Jetblue Airbus A320 Photo: JetBlue

MIAMI — JetBlue Airways reported a $4 million net profit for the first quarter of 2014, or $0.01 cents per diluted share, down sharply from a net profit of $14 million in Q1 2013. The New York based carrier pinned the current quarter’s slide to steeply rising labor costs, as well as the massive impact of the poor winter weather. JetBlue, whose network is heavily concentrated in the Northeast, was forced to cancel 4,100 flights due to abnormal winter weather. This had a $50 million impact, and reduced operating profit by nearly $25 million.

Passenger revenues rose 3.8% year over year (YOY) from the first quarter of 2013 to $1.35 billion. Passenger revenue grew 3.6% to $1.23 billion, while other operating revenues jumped 5.9% to $119 million.  Average per passenger revenue grew 3.2% YOY to $167.69, and yields ticked up 1.8%. And ancillary revenue per customer grew 9.9% YOY to $24. Total ancillary revenue increased roughly 9% YOY to $175 million, and the Even More offering is on track to generate $190 million for the full year. These factors played a part in driving a 0.9% YOY increase in passenger revenue per available seat mile (PRASM) to 11.80 cents on 2.7% growth in capacity as measured in available seat miles (ASMs), and 1.8% growth in demand as measured in revenue passenger miles (RPMs).

Revenue-wise, one of the key product side initiatives on the part of JetBlue is the introduction of Fly-Fi, JetBlue’s in-flight WiFi system. CEO David Barger had some color to offer on Fly-Fi during the quarterly conference call:

“We are on track to complete installations of Fly-Fi, JetBlue’s in-flight connectivity product, on our Airbus A320 fleet by the end of 2014. With 36 aircraft equipped with Fly-Fi today, initial customer feedback has been very positive. On certain long-haul flights, over 80% of customers are connecting to Fly-Fi. We believe offering true broadband speeds in-flight will be a key differentiator for JetBlue, particularly in the long-haul markets. We expect to share more details of our plans to monetize Fly-Fi later this year.”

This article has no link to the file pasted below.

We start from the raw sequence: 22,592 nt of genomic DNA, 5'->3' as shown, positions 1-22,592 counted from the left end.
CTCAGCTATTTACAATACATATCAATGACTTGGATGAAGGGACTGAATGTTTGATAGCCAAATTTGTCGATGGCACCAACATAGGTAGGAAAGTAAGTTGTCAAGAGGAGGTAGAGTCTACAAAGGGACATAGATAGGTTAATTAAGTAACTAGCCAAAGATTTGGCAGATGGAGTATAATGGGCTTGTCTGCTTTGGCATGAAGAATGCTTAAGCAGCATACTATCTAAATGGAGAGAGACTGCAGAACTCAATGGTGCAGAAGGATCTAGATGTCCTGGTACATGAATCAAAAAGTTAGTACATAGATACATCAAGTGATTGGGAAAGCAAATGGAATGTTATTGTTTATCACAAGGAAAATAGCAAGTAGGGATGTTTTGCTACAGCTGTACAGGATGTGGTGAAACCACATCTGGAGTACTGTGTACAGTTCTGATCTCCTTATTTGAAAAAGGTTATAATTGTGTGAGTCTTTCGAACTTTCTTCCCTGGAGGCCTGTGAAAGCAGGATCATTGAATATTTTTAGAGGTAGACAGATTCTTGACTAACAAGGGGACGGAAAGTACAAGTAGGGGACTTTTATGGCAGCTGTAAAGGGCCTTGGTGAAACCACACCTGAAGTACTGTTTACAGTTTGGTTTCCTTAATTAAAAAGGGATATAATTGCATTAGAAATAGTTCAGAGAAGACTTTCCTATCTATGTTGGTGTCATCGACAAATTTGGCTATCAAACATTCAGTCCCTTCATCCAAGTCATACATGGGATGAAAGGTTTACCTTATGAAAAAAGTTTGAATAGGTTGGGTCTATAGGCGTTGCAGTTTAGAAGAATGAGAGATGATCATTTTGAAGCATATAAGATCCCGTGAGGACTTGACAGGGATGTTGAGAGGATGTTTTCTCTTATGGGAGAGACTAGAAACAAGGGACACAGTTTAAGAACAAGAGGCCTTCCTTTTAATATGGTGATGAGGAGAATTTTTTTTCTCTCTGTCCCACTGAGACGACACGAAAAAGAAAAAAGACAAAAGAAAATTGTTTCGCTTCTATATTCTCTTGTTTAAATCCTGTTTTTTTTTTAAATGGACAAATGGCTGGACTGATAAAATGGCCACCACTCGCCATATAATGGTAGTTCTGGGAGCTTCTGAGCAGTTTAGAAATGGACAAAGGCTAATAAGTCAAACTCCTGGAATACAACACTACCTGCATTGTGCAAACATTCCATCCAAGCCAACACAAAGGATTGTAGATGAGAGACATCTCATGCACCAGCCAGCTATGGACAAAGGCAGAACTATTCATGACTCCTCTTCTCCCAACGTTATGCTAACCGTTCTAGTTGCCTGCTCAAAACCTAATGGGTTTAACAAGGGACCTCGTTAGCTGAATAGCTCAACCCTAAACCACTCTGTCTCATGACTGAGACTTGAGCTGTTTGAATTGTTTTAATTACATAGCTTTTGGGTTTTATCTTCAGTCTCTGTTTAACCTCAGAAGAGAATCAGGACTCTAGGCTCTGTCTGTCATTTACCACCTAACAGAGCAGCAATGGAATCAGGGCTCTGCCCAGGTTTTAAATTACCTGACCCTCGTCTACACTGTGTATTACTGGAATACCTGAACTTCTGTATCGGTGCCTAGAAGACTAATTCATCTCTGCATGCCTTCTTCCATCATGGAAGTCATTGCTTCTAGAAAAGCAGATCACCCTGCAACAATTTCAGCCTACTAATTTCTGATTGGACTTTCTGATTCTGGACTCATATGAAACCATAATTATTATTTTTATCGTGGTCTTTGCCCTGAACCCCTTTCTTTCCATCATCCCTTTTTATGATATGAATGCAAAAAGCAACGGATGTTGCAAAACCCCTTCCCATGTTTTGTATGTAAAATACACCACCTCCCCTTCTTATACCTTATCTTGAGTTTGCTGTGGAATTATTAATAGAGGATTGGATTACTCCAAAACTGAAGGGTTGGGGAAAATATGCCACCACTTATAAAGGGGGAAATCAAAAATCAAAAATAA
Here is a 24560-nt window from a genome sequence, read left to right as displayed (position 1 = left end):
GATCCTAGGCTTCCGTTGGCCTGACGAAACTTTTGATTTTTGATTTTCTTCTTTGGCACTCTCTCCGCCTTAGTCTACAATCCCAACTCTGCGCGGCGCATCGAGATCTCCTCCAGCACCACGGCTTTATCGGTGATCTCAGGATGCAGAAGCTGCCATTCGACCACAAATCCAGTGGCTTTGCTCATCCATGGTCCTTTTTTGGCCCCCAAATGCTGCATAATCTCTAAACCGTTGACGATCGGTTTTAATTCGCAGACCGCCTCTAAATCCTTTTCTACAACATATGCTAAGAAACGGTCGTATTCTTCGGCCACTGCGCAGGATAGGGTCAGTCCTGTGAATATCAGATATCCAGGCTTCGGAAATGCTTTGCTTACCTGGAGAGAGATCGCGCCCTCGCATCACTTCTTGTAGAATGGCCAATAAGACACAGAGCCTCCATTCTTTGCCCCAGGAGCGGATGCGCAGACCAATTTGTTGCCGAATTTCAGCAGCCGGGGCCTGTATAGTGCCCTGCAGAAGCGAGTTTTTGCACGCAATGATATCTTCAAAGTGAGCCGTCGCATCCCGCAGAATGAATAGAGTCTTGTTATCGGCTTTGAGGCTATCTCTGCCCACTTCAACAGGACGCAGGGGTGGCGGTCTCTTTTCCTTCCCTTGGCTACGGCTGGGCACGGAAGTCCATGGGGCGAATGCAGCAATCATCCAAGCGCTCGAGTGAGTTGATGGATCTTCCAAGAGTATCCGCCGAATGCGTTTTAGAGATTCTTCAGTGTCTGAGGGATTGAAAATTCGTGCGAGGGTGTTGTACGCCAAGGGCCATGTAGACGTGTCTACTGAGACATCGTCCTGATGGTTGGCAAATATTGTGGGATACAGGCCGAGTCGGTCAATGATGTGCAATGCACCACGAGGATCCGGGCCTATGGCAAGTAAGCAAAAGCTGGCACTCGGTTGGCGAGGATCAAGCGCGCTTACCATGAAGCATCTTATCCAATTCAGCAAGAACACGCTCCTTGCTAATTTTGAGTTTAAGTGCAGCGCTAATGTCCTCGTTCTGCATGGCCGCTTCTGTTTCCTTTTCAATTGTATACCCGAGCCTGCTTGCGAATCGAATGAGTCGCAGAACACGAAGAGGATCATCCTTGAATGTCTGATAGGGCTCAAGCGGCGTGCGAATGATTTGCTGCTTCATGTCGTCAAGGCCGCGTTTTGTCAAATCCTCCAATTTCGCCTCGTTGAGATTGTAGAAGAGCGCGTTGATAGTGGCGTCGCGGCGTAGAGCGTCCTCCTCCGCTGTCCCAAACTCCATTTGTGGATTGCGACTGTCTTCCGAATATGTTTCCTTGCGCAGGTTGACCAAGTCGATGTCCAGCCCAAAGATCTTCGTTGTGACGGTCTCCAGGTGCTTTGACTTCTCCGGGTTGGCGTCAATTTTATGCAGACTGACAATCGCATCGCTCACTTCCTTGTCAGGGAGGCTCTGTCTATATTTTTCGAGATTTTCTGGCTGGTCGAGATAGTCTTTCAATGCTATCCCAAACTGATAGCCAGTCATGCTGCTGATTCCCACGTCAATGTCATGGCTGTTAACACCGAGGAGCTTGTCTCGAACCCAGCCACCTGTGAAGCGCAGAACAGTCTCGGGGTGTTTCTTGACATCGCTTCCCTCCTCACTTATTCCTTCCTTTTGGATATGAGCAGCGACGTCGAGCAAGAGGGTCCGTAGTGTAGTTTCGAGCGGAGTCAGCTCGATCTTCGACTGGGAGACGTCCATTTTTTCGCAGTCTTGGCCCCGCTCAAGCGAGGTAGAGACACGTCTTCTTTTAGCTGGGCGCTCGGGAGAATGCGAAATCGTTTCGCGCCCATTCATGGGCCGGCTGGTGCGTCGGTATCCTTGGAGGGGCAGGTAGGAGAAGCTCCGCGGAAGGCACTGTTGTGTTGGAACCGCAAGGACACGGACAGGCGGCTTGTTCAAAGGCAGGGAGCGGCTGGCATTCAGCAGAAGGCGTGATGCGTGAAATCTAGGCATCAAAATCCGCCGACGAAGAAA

JetBlue also noted that its airline partnership revenues continue to rise, hitting $120 million in revenues in 2013 ($50 million incremental). JetBlue expects partnership revenues to grow 50 – 60% in 2014, even with the loss of feed from American airlines. As an example of the power of its partnerships, the carrier cited Boston – Detroit as a route where on average 30 passengers are connecting onto JetBlue’s service from airline partners at Boston.

The increase in revenues was surpassed by worrisome increases on the expense side of the ledger, with operating expenses increasing an alarming 5.5% to $1.31 billion.  Fuel expenses dropped slightly, 0.8% YOY to $464 million on a 4.4% to $3.14, while aircraft rent and maintenance slid 3.1% and 17.8% YOY to $31 million and $94 million, respectively – the only areas in which costs decreased.

These expense reductions were singlehandedly obliterated, however, by a 17.7% YOY increase in labor costs. The carrier, facing an aging and more experienced workforce that continues to command higher salaries, wages, and benefits, spent about $49 million more on labor in Q1 2014 than it did in Q1 2013. The recent unionization of JetBlue’s pilots under ALPA, along with the spillover to other work groups such as the flight attendants, is expected to drive up costs even further. Accordingly, cost per available seat mile (CASM) rose 2.6% to 12.55 cents YOY, though more tellingly CASM excluding fuel jumped a sharp 6.3% YOY to 8.10 cents.